(Reuters) – GrubHub Inc’s (N:) plan to expand its network will need a lot of money and take years to realize, Wall Street analysts said on Tuesday, casting doubts on the online food delivery company’s ability to improve profits in the face of burgeoning competition.
Shares of GrubHub slumped 34% in early trading, after it forecasted slowing revenue growth for the fourth quarter, pushing at least two brokerages to downgrade the stock and cut their price targets.
“Most concerning is that the new strategic plan is unproven, creating greater uncertainty,” Guggenheim analysts said, shedding their rating on the stock to “neutral” from “buy”.
GrubHub, one of the early pioneers in the industry, has been battling growing competition from startups such as DoorDash and Uber Technologies’ (N:) Uber Eats.
In response, the company has spent heavily on promotions to attract customers. The Chicago-based company has also tried to increase its market share by partnering with various companies, including a recent deal with Dunkin’ Brands Group Inc (O:).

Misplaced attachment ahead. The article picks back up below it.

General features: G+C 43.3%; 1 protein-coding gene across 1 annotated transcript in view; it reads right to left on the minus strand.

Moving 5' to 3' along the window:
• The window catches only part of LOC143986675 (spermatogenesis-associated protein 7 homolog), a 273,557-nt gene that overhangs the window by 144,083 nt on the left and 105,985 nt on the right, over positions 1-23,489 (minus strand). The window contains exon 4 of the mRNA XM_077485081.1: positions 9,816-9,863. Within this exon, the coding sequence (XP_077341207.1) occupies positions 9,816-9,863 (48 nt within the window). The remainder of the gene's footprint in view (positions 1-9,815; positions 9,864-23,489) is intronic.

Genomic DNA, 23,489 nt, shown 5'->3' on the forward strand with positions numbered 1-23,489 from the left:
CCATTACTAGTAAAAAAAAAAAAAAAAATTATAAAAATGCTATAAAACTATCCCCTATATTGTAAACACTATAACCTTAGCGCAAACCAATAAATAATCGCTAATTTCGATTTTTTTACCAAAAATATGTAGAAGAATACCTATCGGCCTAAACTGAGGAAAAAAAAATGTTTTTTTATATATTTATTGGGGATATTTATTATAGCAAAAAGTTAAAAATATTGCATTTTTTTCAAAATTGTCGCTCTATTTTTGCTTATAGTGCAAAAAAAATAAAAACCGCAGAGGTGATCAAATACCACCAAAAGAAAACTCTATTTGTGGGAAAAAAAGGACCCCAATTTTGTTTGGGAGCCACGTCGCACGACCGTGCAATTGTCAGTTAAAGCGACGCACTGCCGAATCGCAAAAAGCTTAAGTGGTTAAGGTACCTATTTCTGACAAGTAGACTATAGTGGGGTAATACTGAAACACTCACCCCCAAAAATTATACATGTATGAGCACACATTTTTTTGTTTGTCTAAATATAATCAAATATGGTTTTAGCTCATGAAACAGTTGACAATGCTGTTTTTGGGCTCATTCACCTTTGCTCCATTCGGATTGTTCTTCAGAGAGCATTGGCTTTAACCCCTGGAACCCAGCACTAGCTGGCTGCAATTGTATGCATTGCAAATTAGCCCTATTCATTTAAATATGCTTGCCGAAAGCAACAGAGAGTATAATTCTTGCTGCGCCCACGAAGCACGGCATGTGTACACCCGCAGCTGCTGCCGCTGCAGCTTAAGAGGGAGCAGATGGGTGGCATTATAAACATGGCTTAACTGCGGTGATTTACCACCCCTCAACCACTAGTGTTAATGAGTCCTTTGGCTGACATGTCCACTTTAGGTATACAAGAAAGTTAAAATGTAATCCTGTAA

In a letter to shareholders on Monday, Chief Executive Officer Matt Maloney said diners were becoming “more promiscuous” and that the company would reduce its advertising spending and instead focus on growing the number of brands on its platform by adding non-partnered restaurants. (https://s2.q4cdn.com/772508021/files/doc_financials/2019/q3/October-2019-Shareholder-Letter.pdf)
“We will be moving quickly, spending more and trying many different strategies over the next 12-18 months to increase restaurant supply aggressively while making our diner experience more sticky – effectively taking action to remove any reason for diners to look anywhere else.”
Typically, online food delivery often has one clear winner as users download and use only one app, constricting the market to one or two major players.
BTIG analyst Peter Saleh said GrubHub’s strategy to invest more to add restaurants and increase customer loyalty through various rewards and incentive programs could take several years to bear fruit – and will not be well received by investors.
Shares of GrubHub were trading at $38.50 before the bell, significantly below the stock’s median price target of $86. If premarket losses hold, the stock would have its worst day ever and open the lowest in over two years.
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